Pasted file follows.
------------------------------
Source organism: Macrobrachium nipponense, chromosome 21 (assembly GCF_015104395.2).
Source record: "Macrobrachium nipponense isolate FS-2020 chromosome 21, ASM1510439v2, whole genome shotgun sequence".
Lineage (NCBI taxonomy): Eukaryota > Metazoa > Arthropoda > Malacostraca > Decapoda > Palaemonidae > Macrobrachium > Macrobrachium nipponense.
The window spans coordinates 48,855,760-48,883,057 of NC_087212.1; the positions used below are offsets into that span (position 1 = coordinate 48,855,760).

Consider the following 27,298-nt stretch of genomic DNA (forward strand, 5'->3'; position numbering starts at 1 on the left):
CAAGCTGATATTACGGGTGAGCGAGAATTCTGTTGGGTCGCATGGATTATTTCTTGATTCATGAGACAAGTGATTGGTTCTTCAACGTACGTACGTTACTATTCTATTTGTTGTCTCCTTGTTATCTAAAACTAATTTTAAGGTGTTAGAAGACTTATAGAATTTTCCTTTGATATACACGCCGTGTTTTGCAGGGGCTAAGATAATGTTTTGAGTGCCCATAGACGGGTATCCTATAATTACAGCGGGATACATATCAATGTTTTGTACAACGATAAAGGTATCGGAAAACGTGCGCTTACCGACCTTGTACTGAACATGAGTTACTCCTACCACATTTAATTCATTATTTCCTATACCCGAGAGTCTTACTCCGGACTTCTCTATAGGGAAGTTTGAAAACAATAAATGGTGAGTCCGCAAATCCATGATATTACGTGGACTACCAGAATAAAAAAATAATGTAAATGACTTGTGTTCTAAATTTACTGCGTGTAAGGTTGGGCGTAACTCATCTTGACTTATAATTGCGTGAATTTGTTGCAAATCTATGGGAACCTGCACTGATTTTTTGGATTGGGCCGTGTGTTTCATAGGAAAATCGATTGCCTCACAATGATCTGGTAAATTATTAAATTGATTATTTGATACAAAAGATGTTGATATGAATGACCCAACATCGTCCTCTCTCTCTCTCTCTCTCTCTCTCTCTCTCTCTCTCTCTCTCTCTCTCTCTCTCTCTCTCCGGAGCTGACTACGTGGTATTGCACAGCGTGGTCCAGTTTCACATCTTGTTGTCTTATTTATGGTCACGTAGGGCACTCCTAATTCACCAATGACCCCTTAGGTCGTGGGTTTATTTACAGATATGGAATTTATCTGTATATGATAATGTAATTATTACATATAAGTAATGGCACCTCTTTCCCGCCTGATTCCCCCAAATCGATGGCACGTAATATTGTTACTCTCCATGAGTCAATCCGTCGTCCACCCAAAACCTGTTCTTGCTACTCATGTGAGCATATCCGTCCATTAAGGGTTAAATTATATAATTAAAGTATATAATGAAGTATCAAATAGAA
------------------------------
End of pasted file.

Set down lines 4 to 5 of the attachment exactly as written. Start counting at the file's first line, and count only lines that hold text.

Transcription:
The window spans coordinates 48,855,760-48,883,057 of NC_087212.1; the positions used below are offsets into that span (position 1 = coordinate 48,855,760).

Consider the following 27,298-nt stretch of genomic DNA (forward strand, 5'->3'; position numbering starts at 1 on the left):